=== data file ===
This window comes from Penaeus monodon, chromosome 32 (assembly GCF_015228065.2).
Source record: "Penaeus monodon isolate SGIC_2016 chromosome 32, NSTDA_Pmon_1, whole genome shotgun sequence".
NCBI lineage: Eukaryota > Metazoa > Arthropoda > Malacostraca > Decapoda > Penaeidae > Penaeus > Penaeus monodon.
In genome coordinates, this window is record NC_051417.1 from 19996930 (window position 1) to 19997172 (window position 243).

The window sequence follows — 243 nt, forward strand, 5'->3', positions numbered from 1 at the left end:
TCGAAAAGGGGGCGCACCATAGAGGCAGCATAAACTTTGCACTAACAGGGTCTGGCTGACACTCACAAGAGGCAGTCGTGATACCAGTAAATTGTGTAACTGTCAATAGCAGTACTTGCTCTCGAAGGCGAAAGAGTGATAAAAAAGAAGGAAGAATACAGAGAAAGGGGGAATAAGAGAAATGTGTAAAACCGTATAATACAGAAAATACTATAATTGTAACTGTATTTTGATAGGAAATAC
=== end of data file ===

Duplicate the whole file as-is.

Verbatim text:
This window comes from Penaeus monodon, chromosome 32 (assembly GCF_015228065.2).
Source record: "Penaeus monodon isolate SGIC_2016 chromosome 32, NSTDA_Pmon_1, whole genome shotgun sequence".
NCBI lineage: Eukaryota > Metazoa > Arthropoda > Malacostraca > Decapoda > Penaeidae > Penaeus > Penaeus monodon.
In genome coordinates, this window is record NC_051417.1 from 19996930 (window position 1) to 19997172 (window position 243).

The window sequence follows — 243 nt, forward strand, 5'->3', positions numbered from 1 at the left end:
TCGAAAAGGGGGCGCACCATAGAGGCAGCATAAACTTTGCACTAACAGGGTCTGGCTGACACTCACAAGAGGCAGTCGTGATACCAGTAAATTGTGTAACTGTCAATAGCAGTACTTGCTCTCGAAGGCGAAAGAGTGATAAAAAAGAAGGAAGAATACAGAGAAAGGGGGAATAAGAGAAATGTGTAAAACCGTATAATACAGAAAATACTATAATTGTAACTGTATTTTGATAGGAAATAC